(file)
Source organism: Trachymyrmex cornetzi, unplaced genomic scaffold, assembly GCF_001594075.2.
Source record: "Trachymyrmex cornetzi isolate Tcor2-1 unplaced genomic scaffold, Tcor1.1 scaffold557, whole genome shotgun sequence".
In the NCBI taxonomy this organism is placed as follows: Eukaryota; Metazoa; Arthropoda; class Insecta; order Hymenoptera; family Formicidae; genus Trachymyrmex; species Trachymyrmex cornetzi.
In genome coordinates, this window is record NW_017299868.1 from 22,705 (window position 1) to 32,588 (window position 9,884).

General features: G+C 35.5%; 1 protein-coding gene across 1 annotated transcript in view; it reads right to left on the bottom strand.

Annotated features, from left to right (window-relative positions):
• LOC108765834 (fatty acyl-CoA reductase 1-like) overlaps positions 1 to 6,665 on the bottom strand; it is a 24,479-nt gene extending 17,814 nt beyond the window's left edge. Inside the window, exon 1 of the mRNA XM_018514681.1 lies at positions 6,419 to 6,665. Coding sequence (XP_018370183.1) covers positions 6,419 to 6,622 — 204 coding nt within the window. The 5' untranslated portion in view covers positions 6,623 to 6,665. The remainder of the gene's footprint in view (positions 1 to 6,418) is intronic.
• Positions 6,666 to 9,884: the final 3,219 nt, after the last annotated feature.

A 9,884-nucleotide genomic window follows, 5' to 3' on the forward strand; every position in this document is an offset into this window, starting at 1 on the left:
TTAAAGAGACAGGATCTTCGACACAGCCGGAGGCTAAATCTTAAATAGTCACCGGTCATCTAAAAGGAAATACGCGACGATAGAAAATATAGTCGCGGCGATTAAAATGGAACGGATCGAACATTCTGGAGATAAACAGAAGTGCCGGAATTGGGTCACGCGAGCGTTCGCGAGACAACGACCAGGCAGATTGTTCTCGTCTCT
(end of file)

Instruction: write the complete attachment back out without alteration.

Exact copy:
Source organism: Trachymyrmex cornetzi, unplaced genomic scaffold, assembly GCF_001594075.2.
Source record: "Trachymyrmex cornetzi isolate Tcor2-1 unplaced genomic scaffold, Tcor1.1 scaffold557, whole genome shotgun sequence".
In the NCBI taxonomy this organism is placed as follows: Eukaryota; Metazoa; Arthropoda; class Insecta; order Hymenoptera; family Formicidae; genus Trachymyrmex; species Trachymyrmex cornetzi.
In genome coordinates, this window is record NW_017299868.1 from 22,705 (window position 1) to 32,588 (window position 9,884).

General features: G+C 35.5%; 1 protein-coding gene across 1 annotated transcript in view; it reads right to left on the bottom strand.

Annotated features, from left to right (window-relative positions):
• LOC108765834 (fatty acyl-CoA reductase 1-like) overlaps positions 1 to 6,665 on the bottom strand; it is a 24,479-nt gene extending 17,814 nt beyond the window's left edge. Inside the window, exon 1 of the mRNA XM_018514681.1 lies at positions 6,419 to 6,665. Coding sequence (XP_018370183.1) covers positions 6,419 to 6,622 — 204 coding nt within the window. The 5' untranslated portion in view covers positions 6,623 to 6,665. The remainder of the gene's footprint in view (positions 1 to 6,418) is intronic.
• Positions 6,666 to 9,884: the final 3,219 nt, after the last annotated feature.

A 9,884-nucleotide genomic window follows, 5' to 3' on the forward strand; every position in this document is an offset into this window, starting at 1 on the left:
TTAAAGAGACAGGATCTTCGACACAGCCGGAGGCTAAATCTTAAATAGTCACCGGTCATCTAAAAGGAAATACGCGACGATAGAAAATATAGTCGCGGCGATTAAAATGGAACGGATCGAACATTCTGGAGATAAACAGAAGTGCCGGAATTGGGTCACGCGAGCGTTCGCGAGACAACGACCAGGCAGATTGTTCTCGTCTCT